A team of researchers who have pioneered novel treatments for post-traumatic stress disorder (PTSD) has been awarded an $11 million, four-year grant from the U.S. Department of Defense to investigate the differences between virtual reality and traditional prolonged exposure therapy.
The study, led by Dr. JoAnn Difede at NewYork-Presbyterian Hospital/Weill Cornell Medical Center, will test two different ways to treat PSTD with a total of 300 military and civilian personnel in New York; Washington, D.C.; and Los Angeles. Co-investigators include Dr. Barbara Rothbaum, director of the Trauma and Anxiety Recovery Program and professor in the Department of Psychiatry and Behavioral Sciences at Emory University School of Medicine, and Dr. Albert "Skip" Rizzo, associate director of medical virtual reality at the University of Southern California (USC) Institute for Creative Technologies and a research professor at USC's Davis School of Gerontology and the USC Department of Psychiatry & Behavioral Sciences. The study will be located at two clinical sites in addition to NewYork-Presbyterian/Weill Cornell: Dr. Rothbaum is working with the Walter Reed Army Medical Center and National Intrepid Center of Excellence in the Washington, D.C., area; Dr. Rizzo, with the VA Medical
Center in Long Beach, Calif.
"Combat-related PTSD is notoriously difficult to treat. Our study's large-scale head-to-head investigation of virtual reality compared to traditional exposure treatment for PTSD could answer decisively which intervention is most effective, and for whom," says Dr. Difede, who directs the Program for Anxiety and Traumatic Stress Studies at NewYork-Presbyterian/Weill Cornell and serves as professor of psychiatry at Weill Cornell Medical College. "Knowledge we obtain from this clinical trial will help both civilians and military personnel cope with PTSD and could potentially expand the offerings of first-line treatments for this disorder."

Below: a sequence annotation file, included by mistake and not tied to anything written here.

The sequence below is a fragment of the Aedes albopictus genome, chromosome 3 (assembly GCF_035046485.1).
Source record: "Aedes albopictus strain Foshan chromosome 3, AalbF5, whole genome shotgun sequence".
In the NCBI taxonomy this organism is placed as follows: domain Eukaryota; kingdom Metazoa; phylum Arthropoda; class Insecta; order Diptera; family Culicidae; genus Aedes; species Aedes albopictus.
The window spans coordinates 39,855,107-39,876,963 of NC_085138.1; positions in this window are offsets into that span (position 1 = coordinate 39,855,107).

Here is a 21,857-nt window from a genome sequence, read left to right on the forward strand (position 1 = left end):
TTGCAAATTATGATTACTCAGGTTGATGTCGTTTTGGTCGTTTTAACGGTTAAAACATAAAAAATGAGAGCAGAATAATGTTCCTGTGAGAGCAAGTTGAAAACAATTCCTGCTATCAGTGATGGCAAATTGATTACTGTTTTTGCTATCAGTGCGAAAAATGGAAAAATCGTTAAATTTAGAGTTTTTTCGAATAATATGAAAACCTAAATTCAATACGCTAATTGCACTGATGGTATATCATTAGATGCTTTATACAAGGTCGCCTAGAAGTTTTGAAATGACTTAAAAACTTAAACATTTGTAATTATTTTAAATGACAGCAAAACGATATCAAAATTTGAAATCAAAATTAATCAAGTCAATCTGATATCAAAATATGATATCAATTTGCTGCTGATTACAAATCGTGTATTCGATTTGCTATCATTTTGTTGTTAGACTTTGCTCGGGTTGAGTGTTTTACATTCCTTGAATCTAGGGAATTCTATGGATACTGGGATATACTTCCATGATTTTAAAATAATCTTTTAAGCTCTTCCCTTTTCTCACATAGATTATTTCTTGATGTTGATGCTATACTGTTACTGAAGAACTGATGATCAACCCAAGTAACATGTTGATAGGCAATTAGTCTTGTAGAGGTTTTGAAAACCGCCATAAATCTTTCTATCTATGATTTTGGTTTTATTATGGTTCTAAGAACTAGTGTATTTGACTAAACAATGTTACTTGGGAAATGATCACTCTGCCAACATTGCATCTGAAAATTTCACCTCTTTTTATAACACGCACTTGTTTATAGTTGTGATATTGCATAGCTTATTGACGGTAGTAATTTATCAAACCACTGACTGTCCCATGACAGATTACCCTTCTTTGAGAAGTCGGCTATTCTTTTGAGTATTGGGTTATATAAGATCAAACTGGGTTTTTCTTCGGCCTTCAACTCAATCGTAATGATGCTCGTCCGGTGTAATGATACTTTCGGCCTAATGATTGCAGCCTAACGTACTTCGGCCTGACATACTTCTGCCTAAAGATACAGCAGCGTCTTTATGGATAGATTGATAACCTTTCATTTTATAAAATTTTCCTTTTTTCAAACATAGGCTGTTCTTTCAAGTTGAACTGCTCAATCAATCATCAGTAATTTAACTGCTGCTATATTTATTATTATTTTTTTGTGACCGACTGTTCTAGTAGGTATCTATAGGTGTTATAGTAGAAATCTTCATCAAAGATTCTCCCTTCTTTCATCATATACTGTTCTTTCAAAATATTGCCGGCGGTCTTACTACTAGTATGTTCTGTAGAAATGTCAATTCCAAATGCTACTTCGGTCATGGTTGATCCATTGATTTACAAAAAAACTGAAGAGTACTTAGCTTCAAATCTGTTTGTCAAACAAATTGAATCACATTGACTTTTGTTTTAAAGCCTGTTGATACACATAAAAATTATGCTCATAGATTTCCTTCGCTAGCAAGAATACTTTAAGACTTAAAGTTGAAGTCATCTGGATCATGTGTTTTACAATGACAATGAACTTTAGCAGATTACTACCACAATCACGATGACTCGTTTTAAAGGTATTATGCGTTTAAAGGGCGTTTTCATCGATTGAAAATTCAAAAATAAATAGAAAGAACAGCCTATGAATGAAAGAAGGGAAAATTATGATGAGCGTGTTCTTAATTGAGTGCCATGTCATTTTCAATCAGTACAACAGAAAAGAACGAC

People with PTSD are haunted by events that happened in their past. This anxiety disorder can develop following a traumatic event, such as war, a car accident, fire or a personal assault. Symptoms include re-experiencing the event, such as through nightmares and flashbacks, avoidance and feelings of numbness and emotional detachment, and hyperarousal such as difficulty sleeping and jumpiness.
Each group of participants will receive two educational sessions followed by seven weekly sessions of exposure therapy-either virtual reality exposure therapy, or prolonged imaginal exposure therapy. Each group will also be randomized to receive a pill containing either the drug D-cycloserine or a placebo prior to exposure therapy sessions.
D-cycloserine, or DCS, is an antibiotic approved by the FDA 50 years ago to treat tuberculosis that has also been found by researchers at Emory to act as a cognitive enhancer. "PTSD can be viewed as a disorder of learning, and this drug seems to facilitate patients' ability to learn that the trauma is over and the dangerous situation has passed," Dr. Difede says.
The researchers also will search for genetic variants that may make some individuals more vulnerable to developing PTSD, as well as which interventions are most likely to succeed. Currently there are no genetic biomarkers for assessing treatment response to any psychiatric disorder, and findings from this study may lead to the development of the first human genetic test that could guide treatment with gene-based therapeutic strategies, they say.